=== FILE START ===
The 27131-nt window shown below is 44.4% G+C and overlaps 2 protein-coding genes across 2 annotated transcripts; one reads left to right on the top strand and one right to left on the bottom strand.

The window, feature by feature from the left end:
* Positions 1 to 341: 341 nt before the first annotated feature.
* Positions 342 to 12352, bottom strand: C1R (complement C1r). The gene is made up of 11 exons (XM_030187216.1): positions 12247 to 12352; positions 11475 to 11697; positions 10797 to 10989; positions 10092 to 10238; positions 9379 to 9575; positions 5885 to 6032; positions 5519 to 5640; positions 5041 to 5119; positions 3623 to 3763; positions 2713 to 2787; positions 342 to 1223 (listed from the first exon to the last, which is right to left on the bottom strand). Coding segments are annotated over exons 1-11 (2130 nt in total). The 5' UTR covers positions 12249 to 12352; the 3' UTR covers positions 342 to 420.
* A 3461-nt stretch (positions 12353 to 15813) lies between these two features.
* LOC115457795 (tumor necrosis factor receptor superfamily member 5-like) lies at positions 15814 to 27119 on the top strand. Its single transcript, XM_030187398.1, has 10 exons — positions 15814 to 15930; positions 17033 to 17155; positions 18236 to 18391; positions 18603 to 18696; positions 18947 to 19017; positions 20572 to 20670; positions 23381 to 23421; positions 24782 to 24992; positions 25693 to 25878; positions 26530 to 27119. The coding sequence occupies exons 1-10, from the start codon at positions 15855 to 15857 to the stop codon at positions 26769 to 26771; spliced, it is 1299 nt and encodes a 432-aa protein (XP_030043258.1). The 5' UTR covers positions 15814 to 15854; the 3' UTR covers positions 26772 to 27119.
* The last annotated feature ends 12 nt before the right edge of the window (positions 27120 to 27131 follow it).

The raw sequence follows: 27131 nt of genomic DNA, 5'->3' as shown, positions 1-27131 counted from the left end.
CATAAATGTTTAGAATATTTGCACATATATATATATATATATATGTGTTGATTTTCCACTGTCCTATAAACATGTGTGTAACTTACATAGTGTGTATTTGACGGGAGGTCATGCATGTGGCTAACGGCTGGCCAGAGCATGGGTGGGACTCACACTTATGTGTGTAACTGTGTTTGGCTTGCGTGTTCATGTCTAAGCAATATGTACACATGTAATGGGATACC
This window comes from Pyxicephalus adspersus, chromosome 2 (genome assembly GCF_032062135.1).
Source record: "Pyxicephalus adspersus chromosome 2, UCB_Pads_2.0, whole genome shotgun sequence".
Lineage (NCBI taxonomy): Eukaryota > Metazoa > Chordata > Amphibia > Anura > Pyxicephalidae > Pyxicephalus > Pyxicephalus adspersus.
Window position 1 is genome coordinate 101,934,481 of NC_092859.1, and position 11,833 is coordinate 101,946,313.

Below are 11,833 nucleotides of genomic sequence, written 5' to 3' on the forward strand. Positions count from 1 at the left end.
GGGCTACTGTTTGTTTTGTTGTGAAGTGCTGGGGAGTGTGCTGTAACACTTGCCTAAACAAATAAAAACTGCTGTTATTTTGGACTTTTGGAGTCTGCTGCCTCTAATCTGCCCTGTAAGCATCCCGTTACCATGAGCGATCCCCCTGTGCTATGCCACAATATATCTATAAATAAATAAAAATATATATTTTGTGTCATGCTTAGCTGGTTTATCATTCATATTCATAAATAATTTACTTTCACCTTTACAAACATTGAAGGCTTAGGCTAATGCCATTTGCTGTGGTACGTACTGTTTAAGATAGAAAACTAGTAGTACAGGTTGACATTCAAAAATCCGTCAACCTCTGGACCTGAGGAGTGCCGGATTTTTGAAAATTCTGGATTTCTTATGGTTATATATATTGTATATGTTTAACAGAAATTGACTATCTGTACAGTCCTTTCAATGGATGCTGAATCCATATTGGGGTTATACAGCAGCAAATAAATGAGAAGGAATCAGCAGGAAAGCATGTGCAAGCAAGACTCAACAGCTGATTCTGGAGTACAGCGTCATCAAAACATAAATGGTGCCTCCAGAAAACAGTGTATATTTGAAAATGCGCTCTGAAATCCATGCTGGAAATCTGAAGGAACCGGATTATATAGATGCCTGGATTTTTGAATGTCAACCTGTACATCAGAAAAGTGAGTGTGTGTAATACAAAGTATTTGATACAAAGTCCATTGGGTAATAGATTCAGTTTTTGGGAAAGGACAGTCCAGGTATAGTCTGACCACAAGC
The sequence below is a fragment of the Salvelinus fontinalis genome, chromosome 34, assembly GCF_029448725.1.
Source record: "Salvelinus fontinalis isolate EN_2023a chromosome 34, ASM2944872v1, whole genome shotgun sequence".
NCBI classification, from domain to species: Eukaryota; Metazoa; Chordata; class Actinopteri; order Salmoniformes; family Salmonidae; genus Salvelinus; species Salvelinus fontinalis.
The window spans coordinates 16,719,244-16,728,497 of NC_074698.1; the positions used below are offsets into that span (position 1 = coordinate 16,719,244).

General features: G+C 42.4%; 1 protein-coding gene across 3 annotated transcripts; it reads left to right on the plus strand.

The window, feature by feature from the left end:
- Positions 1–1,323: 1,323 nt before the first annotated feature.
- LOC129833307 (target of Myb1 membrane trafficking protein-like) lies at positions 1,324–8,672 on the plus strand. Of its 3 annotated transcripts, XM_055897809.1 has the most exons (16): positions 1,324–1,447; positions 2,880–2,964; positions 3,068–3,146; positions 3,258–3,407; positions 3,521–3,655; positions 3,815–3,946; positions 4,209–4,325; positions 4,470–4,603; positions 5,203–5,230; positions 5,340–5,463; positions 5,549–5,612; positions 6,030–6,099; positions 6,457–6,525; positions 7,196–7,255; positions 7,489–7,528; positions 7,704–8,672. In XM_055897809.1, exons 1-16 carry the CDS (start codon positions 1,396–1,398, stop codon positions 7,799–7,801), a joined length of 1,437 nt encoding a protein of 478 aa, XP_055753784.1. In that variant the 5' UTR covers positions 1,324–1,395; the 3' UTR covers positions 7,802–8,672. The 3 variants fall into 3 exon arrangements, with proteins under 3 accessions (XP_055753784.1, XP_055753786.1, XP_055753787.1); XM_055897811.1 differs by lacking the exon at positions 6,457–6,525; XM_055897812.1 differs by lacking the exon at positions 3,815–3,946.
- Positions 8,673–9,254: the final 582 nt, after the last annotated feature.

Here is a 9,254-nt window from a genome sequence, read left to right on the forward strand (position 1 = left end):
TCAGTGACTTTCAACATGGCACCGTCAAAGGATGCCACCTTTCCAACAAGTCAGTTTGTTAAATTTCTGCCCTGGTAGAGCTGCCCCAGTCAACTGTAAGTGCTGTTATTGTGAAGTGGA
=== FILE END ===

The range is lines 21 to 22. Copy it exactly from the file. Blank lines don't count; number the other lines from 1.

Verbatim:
The window, feature by feature from the left end:
- Positions 1–1,323: 1,323 nt before the first annotated feature.